Kicked Out of Y Combinator, Still Raises $1.5M
A recent Venture Beat article shares the tale of a CEO who was literally kicked out of Y Combinator, and yet was able to raise an impressive $1.5 million from VCs such as Kleiner Perkins. Despite the letdown of being let go, Crawford did not give up, and was able to secure the investment a mere six months later.
What is Y Combinator?
Y Combinator began a new way to fund startups in 2005. Two times annually, they will invest a small amount of cash, usually about eighteen thousand dollars, in several different startups. This past year, they invested in eighty four. The start ups are required to relocate to the Silicon Valley for ninety days while they work with Y Combinator to improve their business as much as possible. They also get the chance to give their business pitch to investors during this time.
A large number of investors are in an audience during the final days, as each startup gives a demonstration of their product or service. Then Y Combinator continues to work with the startup as it grows into a company, and even further. According to their website, http://ycombinator.com/,
“Since 2005 we’ve funded over 460 startups, including Loopt, Reddit, Clustrix, Wufoo, Scribd, Xobni, Omgpop, Weebly, Songkick, Disqus, Dropbox, ZumoDrive, Justin.tv, Heroku, A Thinking Ape, Machine Zone, Airbnb, Heyzap, Cloudkick, WePay, Bump, Stripe, CarWoo, MixPanel, Cardpool, Optimizely, AeroFS, E la Carte, and Hipmunk.”
How Was Crawford Kicked Out of Y Combinator?
The story started when Crawford and his colleagues were accepted into the Y Combinator for the Summer 2010 batch. The excited group moved from Austin, Texas all the way to the San Francisco Bay area in order to participate in the class. Unfortunately, they were thrown out on the very first day because Crawford has made the decision to part ways with his co-founders and shut off the part of the business which actually generated revenue…a T shirt printing service. Y Combinator officials felt that it was just too much change too quickly. Most would have been devastated and simply given up, but not Crawford. He struggled and fought to make his start up, Storenvy, a success.
What is Storenvy?
As Crawford explains in the article, “Storenvy started because e-commerce is still too hard for most people. Opening and operating your online store should be as easy as blogging and as social as Twitter. We set out to bring the usability of the consumer web and the community focus of the social web into a new area: custom online storefronts.”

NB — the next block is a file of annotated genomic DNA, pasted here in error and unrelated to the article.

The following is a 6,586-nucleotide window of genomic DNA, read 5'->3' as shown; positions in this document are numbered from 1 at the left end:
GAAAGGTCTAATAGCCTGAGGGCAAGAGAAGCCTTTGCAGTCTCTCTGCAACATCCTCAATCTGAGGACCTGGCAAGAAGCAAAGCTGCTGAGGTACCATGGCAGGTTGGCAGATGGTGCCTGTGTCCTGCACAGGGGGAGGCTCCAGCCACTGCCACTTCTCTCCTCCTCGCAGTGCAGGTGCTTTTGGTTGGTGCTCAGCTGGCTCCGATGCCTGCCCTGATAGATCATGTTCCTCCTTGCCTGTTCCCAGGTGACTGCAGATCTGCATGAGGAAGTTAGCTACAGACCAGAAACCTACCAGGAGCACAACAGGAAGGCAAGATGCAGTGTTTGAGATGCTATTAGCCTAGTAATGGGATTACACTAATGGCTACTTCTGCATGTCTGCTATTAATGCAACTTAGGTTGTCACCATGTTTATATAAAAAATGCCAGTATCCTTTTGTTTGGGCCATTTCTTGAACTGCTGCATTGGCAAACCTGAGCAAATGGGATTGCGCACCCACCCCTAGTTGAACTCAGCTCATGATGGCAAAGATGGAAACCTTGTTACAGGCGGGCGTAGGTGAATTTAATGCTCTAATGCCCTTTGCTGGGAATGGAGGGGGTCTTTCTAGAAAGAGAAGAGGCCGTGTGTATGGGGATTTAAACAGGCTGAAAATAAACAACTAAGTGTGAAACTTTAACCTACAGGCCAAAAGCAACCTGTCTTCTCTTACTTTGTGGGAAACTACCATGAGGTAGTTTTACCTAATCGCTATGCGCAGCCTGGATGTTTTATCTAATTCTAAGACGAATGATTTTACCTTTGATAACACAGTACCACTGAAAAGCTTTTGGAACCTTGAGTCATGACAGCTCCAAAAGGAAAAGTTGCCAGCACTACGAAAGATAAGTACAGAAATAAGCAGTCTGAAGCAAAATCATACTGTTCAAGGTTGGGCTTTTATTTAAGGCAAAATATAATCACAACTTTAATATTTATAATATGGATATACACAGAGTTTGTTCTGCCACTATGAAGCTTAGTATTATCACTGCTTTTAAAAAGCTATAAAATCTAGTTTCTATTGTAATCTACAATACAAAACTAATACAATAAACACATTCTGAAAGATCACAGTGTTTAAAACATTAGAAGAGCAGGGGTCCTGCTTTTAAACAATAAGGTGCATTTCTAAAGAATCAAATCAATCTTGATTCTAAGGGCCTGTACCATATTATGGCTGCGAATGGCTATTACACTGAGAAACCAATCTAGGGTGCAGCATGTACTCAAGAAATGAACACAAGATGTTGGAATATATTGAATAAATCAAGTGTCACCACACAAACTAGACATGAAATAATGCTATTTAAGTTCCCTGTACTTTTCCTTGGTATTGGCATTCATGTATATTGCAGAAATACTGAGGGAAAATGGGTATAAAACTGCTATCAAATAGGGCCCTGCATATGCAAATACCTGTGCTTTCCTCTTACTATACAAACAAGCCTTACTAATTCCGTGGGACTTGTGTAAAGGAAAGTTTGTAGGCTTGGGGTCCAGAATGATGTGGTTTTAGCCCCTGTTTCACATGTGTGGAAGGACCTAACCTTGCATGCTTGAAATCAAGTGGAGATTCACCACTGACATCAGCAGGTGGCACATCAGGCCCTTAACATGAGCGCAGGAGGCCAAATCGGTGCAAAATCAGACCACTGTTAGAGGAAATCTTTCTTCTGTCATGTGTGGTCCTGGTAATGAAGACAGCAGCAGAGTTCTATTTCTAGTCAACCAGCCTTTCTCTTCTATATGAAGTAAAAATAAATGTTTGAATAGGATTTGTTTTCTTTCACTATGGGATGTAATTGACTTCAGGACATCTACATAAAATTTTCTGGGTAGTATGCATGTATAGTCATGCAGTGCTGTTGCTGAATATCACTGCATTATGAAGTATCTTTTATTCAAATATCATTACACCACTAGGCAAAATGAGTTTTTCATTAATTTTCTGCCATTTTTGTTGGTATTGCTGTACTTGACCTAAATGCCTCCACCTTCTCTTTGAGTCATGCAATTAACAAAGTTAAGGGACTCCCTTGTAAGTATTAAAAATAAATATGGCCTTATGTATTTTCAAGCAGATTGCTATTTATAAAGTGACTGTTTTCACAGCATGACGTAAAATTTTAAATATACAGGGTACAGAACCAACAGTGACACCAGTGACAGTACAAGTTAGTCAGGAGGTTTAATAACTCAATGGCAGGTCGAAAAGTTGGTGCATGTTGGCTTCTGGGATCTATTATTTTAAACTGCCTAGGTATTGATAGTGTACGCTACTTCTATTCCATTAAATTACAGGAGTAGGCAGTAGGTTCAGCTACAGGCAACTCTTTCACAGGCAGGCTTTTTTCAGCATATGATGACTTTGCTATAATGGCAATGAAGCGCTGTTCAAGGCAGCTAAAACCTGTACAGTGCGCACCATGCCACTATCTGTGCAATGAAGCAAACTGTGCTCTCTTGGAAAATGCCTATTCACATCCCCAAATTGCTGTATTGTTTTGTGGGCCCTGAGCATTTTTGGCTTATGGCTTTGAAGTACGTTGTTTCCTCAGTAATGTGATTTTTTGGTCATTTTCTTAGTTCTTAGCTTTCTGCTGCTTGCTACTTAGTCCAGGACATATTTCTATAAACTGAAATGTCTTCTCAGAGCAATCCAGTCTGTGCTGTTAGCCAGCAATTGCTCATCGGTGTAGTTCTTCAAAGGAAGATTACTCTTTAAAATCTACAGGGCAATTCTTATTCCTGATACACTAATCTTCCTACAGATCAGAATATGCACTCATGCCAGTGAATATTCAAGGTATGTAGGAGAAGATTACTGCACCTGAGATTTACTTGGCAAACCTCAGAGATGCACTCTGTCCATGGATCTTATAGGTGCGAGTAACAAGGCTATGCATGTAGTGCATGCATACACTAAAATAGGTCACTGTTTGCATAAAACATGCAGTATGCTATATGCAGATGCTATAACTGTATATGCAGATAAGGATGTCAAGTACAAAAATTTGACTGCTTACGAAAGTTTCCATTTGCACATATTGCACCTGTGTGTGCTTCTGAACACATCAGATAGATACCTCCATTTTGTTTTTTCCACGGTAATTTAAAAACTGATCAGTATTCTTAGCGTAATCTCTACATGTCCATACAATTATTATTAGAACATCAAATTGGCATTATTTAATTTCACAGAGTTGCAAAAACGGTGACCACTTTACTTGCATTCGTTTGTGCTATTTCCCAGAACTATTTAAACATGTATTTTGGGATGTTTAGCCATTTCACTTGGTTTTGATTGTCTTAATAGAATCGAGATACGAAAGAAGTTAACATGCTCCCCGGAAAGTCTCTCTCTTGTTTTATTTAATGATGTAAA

Storenvy is not only one of the simplest storefront platforms in the world, but also serves as a social networking marketplace as well. There are currently over twenty thousand stores which use Storenvy to sell over three hundred and fifty thousand products. Pet accessories, T shirts, and other novelties are among the product available via Storenvy, and each store has its very own URL. And the success is due to Crawford’s determination not to give up.
According to the Storenvy website, http://www.storenvy.com/, they are the only store builder and marketplace in one. With twenty thousand, eight hundred and two stores, Storenvy sells three thousand seven hundred and fifty one products. It is listed as one of Entrepreneur Magazine’s 100 Brilliant Companies, and is also included in Business Insider’s 20 Hot Silicone Valley Startups You Need To Watch.
The Storenvy office is located on the Mission District of San Francisco. Several artist studios as well as other successful startups have made this location their home.
Learning Lessons Without Changing a Thing
When asked by Venture Beat what he learned from being kicked out of Y Combinator, the CEO answered, “It showed me what I was made off. Getting kicked out sucked. A lot. People dream about getting into Y Combinator and then cry over rejection. But to get in and then get kicked out? That’s way worse! It was a big emotional setback for us. But we didn’t let it stop us. We powered through and built enough buzz and traction that we were able to get the business funded anyway.” He does admit that he has not changed one thing about his business idea, even after the incident with Y Combinator. He did, however, take a few months off to regroup and learn how the start up scene works in San Francisco.
Crawford says that he does not mention the fact that he was kicked out of Y Combinator as a business pitch, and adds, “I don’t want to be know as “the guy that got kicked out of Y Combinator. I want to be known as the guy who built an amazing product that people love.”
Jon Crawford’s blog http://joncrawford.com shows him to be a fun loving, easy to work for type of “boss.” Photographs show that not only does his team work, but they know how to have fun as well. For example, a whole day’s photo shoot features images of the team jumping on a trampoline. Crawford mentions in his blog that he is hiring engineers and designers http://www.storenvy.com/jobs. Be sure to check it him out!